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Thread: Williamsburg Residential Development

  1. #31


    I like all the projects, especially the last one. Any idea why Scarano & Associates are so popular in Brooklyn?

  2. #32


    I wonder the same thing. It seems like only 3 firms design all the new luxury buildings in Bk. Scarano (the good), Karl Fischer Architect (the bad), and Bricolage Designs (the ugly)

  3. #33

    Default 20 Bayard Street

    Project # 4

    20 Bayard Street
    16 stories 201 feet
    Karl Fischer Architect
    Dev-Bayard Development Group
    Residential Condominiums
    64 units 82,654 Sq. Ft.
    Under Construction 2004-2006


    Air War
    Brooklyn developers aim to build high before zoning-law shift; groundling locals in uproar.

    By Will Doig

    Future sites of a sixteen-story “finger building”? (Photo credit: Donald Bowers)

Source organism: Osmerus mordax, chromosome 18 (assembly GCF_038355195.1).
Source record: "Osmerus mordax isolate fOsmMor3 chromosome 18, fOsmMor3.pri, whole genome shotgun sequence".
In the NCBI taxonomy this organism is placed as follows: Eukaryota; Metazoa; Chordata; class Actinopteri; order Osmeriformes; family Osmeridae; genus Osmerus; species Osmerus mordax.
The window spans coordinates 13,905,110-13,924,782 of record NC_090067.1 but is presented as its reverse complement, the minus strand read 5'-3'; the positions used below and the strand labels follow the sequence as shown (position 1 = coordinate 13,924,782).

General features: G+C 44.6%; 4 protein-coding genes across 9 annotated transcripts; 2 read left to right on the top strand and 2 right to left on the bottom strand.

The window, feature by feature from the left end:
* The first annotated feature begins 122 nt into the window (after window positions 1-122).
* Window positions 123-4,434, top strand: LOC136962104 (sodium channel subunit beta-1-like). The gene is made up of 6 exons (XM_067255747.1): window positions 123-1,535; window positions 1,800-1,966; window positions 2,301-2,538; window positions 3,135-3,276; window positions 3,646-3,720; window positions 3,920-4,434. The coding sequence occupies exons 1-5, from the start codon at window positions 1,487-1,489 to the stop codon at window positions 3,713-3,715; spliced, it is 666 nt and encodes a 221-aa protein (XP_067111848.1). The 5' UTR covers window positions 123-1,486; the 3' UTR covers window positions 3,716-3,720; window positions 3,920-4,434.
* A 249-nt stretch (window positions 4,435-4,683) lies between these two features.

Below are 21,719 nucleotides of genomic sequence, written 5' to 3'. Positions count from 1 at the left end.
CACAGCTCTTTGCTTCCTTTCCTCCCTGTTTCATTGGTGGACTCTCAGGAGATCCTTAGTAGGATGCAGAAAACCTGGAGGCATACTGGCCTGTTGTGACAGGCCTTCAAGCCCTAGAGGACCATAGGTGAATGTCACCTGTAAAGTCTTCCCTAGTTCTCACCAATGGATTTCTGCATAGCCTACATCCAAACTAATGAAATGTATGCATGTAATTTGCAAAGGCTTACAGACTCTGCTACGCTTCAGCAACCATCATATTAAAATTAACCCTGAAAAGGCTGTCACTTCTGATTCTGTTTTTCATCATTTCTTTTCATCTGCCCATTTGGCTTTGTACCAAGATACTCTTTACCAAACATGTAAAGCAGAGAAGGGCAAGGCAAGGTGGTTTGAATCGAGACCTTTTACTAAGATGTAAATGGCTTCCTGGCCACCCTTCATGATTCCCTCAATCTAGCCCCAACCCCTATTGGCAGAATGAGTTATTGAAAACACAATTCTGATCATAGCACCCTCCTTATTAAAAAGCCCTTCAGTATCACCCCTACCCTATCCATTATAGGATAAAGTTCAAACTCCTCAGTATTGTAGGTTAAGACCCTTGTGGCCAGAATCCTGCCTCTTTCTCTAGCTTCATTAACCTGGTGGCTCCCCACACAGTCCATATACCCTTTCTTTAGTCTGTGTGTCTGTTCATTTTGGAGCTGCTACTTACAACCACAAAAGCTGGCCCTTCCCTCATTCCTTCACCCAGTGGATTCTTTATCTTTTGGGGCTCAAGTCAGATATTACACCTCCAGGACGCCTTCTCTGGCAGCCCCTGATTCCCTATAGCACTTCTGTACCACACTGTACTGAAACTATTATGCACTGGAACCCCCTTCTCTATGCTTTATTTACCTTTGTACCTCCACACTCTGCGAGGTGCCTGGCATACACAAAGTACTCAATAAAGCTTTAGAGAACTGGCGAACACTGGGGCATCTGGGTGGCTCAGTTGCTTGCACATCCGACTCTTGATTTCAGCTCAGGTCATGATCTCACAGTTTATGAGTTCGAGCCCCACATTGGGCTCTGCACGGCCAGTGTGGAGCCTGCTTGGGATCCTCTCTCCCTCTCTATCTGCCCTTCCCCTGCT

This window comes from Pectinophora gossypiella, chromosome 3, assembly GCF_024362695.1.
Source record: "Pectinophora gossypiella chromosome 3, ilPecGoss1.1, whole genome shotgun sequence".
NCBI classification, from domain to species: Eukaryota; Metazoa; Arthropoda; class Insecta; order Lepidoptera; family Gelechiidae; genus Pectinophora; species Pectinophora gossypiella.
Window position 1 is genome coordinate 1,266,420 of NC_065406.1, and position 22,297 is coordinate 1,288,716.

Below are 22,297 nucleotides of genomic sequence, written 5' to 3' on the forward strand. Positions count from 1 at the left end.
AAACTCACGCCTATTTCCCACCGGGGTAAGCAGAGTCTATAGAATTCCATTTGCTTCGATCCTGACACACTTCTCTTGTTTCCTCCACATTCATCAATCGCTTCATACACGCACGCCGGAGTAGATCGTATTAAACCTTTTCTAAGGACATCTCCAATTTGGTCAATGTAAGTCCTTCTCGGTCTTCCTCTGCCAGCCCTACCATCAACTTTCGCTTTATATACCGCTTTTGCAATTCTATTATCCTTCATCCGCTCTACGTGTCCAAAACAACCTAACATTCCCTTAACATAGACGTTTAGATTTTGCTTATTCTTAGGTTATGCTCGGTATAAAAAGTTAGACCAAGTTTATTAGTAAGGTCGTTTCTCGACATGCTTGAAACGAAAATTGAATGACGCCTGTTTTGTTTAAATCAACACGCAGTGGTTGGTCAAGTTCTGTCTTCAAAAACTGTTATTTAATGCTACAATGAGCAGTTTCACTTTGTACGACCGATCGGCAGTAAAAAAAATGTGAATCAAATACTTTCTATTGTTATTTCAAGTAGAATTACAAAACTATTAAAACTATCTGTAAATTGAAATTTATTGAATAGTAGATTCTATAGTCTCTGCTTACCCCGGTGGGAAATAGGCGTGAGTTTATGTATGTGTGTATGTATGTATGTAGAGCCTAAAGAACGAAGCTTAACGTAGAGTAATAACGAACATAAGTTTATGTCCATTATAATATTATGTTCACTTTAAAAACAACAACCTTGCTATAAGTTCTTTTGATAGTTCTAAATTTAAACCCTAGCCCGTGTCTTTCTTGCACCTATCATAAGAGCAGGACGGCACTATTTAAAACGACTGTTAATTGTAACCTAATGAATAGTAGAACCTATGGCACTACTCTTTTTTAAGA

Developers are scrambling to Manhattanize Williamsburg’s and Greenpoint’s low-slung skyline before the city changes the local zoning laws. The new rules, which could go into effect as soon as May, will allow for high-rises by the river. But they would cap most inland buildings at four to six stories, says the Department of City Planning’s Howard Slatkin. That said, he adds that a foundation alone can grandfather a new building: “You can’t pull the rug out from someone who’s already developing.”

    So architect Karl Fischer, whose firm converted an old factory into Williamsburg’s luxury blockbuster, the Gretsch (home to Busta Rhymes), says he wants to be sure his 200-foot tower at 20 Bayard Street has poured concrete. Down the block, thirteen stories of condos are rising. “It’s all views!” says developer Isaac Haager. And at 55 Eckford Street, a 154-foot residential tower is under way. Such projects have been dubbed “finger buildings” by locals (for what they’ll be giving the neighborhood), who are fighting back. At a recent community meeting, developer Mendel Brach unveiled a scale model of a sixteen-story tower to be built on a site next to the Bedford Avenue L-train stop. The room gasped.